Owings Mills man given 30-year-term in sexual assault on 2 9-year-old girls


An Owings Mills man was sentenced to 30 years in prison last week for sexually assaulting two girls while he lived in an Ellicott City apartment complex in 1991.

Patrick Leo Cunningham, 54, was given the sentence in Howard Circuit Court Thursday for two counts each of second-degree sexual offenses, perverted sexual practices and child abuse.

Cunningham was convicted in October of performing sex acts on both girls, then 9 years old, at a creek on July 1, 1991, near the Normandy Woods apartment complex, where he lived.

The girls and their families attended the sentencing hearing before Judge Dennis Sweeney. The names of the victims will not be published to protect their identities.

Cunningham, called Mr. Pat by neighborhood children, did not speak at the hearing. He also did not testify at his trial.

Judge Sweeney sentenced Cunningham to 40 years in prison but suspended 10 years of the term. The judge also required Cunningham to complete 10 years of probation after his release from prison.

The judge said he handed down the sentence to protect society, particularly young girls, from Cunningham, who was convicted of indecent exposure in 1961 and 1985.

"The nature of this type of offense is very troubling," Judge Sweeney said. "The court believes individuals who engage in this type of activity . . . will intend to engage in it again."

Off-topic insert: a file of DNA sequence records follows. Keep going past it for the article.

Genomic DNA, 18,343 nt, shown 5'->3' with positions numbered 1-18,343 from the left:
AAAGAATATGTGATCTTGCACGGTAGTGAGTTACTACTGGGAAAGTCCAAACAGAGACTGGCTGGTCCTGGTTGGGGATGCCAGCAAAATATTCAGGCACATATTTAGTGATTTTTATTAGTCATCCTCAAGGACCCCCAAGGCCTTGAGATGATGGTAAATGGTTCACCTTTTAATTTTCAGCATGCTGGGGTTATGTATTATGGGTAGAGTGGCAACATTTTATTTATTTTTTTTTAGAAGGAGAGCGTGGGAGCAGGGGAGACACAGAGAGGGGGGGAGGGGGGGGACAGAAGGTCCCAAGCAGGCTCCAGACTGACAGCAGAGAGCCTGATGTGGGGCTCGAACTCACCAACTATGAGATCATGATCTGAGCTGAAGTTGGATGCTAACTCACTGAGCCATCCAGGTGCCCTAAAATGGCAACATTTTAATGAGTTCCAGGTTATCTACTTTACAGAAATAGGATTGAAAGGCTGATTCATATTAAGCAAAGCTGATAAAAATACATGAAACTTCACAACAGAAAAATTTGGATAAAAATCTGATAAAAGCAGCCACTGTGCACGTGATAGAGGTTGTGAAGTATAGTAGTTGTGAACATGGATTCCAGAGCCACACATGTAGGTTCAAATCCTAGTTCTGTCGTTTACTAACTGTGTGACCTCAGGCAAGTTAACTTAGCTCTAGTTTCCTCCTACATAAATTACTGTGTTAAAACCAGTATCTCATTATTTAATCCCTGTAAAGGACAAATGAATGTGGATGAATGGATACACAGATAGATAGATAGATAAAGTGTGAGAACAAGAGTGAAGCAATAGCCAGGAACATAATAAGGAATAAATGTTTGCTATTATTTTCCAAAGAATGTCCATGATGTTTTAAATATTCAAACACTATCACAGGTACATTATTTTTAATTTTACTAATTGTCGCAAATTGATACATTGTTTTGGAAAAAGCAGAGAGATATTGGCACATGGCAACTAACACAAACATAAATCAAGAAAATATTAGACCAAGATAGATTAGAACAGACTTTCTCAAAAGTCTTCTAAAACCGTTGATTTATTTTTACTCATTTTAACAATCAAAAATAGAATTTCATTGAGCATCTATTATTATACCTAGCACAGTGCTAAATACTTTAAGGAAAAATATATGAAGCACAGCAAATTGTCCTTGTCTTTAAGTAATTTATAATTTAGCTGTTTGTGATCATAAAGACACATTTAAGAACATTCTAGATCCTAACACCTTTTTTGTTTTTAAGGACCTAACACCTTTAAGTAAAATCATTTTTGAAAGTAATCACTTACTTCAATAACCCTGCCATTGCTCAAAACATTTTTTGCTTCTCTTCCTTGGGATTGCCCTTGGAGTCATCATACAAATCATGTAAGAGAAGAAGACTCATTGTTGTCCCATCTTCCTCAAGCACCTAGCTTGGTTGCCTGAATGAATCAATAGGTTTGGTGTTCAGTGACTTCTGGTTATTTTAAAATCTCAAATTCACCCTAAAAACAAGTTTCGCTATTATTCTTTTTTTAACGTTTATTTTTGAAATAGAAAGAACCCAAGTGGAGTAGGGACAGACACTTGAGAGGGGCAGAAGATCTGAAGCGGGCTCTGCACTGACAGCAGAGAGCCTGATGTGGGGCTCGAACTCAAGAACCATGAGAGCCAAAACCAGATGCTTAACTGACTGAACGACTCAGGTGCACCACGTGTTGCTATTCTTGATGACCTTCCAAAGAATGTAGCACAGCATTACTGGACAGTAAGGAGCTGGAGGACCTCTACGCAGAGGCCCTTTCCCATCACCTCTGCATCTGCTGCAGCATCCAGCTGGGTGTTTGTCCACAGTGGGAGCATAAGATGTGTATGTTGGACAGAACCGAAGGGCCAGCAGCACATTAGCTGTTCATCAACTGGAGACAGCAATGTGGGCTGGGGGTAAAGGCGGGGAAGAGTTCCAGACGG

Before the sentencing, Judge Sweeney denied a request by Cunningham's attorney, Thomas McCarty of Catonsville, for a new trial. Cunningham is expected to file an appeal of his conviction within 30 days.

"If you ask Mr. Cunningham his position today, he denies culpability in this particular matter," Mr. McCarty said.

Mr. McCarty asked Judge Sweeney to give Cunningham -- a warehouse manager for Comcast Cablevision in Baltimore County -- a lenient sentence because of his client's poor health and sexual disorders.

Cunningham has had triple-bypass heart surgery and also suffers from kidney problems, Mr. McCarty said. A psychiatric evaluation done for the defense said Cunningham needs treatment for sexual disorders, including exhibitionism.

Assistant State's Attorney Walter Closson argued for a sentence of 38 years in prison plus two years of probation. He said treatment was unlikely to succeed because Cunningham continues to deny any wrongdoing in the case.

"The defendant, to this day, has not acknowledged the actions," Mr. Closson said. "He still tends to blame the victims."

At Cunningham's trial, the girls testified that they went with Cunningham to the creek, where they took off their clothing and went swimming.

Police were notified the next day when the parents confronted the girls after they learned they had been smoking cigarettes with Cunningham, according to testimony.

Mr. McCarty argued at the trial that the girls made up the story to avoid getting in trouble for smoking. He noted that the girls were able to talk to each other for about half an hour before giving statements to police investigators.

The jury acquitted Cunningham of 16 other counts in connection with other alleged incidents.

The mother of one of the girls testified that her family became friends with Cunningham in the fall of 1990. The girl, who looked upon Cunningham as a grandfather, often went to his apartment and had dinner with him and his wife, the mother said.

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